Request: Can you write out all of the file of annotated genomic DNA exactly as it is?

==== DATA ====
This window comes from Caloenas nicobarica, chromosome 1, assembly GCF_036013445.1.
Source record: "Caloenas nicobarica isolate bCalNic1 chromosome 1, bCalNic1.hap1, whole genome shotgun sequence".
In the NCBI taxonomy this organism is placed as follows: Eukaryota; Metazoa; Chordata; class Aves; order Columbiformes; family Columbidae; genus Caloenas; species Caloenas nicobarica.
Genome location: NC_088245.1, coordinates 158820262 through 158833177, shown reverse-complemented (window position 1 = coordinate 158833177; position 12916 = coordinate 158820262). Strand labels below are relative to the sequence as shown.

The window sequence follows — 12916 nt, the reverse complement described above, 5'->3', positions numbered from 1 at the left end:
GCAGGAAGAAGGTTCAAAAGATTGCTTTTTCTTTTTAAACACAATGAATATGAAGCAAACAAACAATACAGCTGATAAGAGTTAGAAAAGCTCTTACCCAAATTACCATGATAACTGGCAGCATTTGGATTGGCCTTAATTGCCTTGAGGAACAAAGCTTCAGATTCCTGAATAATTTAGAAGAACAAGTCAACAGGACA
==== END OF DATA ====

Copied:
This window comes from Caloenas nicobarica, chromosome 1, assembly GCF_036013445.1.
Source record: "Caloenas nicobarica isolate bCalNic1 chromosome 1, bCalNic1.hap1, whole genome shotgun sequence".
In the NCBI taxonomy this organism is placed as follows: Eukaryota; Metazoa; Chordata; class Aves; order Columbiformes; family Columbidae; genus Caloenas; species Caloenas nicobarica.
Genome location: NC_088245.1, coordinates 158820262 through 158833177, shown reverse-complemented (window position 1 = coordinate 158833177; position 12916 = coordinate 158820262). Strand labels below are relative to the sequence as shown.

The window sequence follows — 12916 nt, the reverse complement described above, 5'->3', positions numbered from 1 at the left end:
GCAGGAAGAAGGTTCAAAAGATTGCTTTTTCTTTTTAAACACAATGAATATGAAGCAAACAAACAATACAGCTGATAAGAGTTAGAAAAGCTCTTACCCAAATTACCATGATAACTGGCAGCATTTGGATTGGCCTTAATTGCCTTGAGGAACAAAGCTTCAGATTCCTGAATAATTTAGAAGAACAAGTCAACAGGACA